Margaret George, a master at historical fiction, completes her two book series about Nero with the magnificent The Splendor Before the Dark.
The first book, The Confessions of Young Nero, takes us through Nero’s life as a child and a young emperor(he became emperor at 16). This book takes up where the first left off, during the great fire of Rome. We’ve all heard that Nero fiddled while Rome burned, but these books take the stance that Nero was horrified by the tragedy and worked to stop the flames.
The Splendor Before the Dark shows how Nero changed the final years of his short life, after the fire and before he apparently kills himself. He is a shown as a creative and artistic genius, two thousand years ahead of his time with some of his projects.
George paints him as a bit of a naive artist, unaware of the shifting political winds in the large nation he governs. First and foremost, he loves art and theater, at the expense, especially of military endeavors. He loves and loses his wife Poppaea, only to marry once more.
And there are two other women in Nero’s life: the young slave Acte, who begins as Nero’s young lover and grows into an accomplished businesswoman, and Locusta, a poisoner employed by Nero’s family and ultimately him. Acte, Locusta, and Nero himself take turns narrating the book.
I did not know a great deal about Nero before reading these books, but, as usual with Margaret George, I learned a great deal. It’s an interpretation of course. Nero has been portrayed as a monster over the centuries. But George manages to even portray his murder of his mother sympathetically. In these, she is seen as the monster Nero must at all costs escape.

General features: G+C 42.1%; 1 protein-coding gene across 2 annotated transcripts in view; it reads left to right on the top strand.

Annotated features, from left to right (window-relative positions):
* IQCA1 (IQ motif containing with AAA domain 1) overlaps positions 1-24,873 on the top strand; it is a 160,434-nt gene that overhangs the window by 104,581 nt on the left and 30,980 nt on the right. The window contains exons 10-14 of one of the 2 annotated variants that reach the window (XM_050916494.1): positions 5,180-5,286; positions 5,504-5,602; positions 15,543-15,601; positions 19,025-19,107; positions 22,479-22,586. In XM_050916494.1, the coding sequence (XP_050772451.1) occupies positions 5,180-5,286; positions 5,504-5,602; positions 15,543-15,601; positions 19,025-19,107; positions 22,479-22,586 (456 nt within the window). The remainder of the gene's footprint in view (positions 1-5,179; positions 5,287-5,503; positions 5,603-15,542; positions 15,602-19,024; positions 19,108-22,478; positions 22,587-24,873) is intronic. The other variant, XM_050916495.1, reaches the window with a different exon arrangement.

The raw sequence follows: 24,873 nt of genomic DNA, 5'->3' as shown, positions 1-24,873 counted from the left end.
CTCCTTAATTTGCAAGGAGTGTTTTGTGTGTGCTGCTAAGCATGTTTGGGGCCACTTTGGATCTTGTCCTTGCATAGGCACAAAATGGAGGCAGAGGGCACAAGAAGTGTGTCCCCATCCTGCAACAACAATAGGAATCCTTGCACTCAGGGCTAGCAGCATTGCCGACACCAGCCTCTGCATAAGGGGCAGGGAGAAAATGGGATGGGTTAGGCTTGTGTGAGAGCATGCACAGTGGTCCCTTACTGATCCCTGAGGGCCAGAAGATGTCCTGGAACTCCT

The book also recounts Nero’s efforts at chariot racing, and building his extravagant and beautiful “Golden House”, a mansion inside a park in the middle of Rome.
What’s remarkable about the book, however, is the illustration of Nero’s attempts at self-awareness. As a young child, he had to struggle to stay alive, and as emperor, he struggles to remain in control. And, in this passage, he tries to see inside himself.
There had been too much, too fast — the widening plot, the death of Seneca, and now the revelations of Lucan. His
accusations rang in my mind. He had called me stupid, blind. Perhaps he was right. How could I not have known?
But. . .I had sensed something amiss. Yes. I recalled now the cutting remarks of these conspirators about the Golden House,
about the rebuilding of Rome, about people cursing whoever had started the Fire, about the Circus Maximus race being
“fixed.” But a ruler who took umbrage at every little remark would soon become so suspicious and touchy that he would
degenerate into what they had called me — a tyrant. But perhaps a ruler who did not take umbrage readily was soon
a dead one, oblivious to danger around him even as the knives flashed.
Ultimately, Nero fails. But his valiant attempts at living a life filled with love, beauty and excitement make a long and interesting story.
Thanks to Edelweiss for a prepublication copy of The Splendor Before the Dark. It will be published November 6.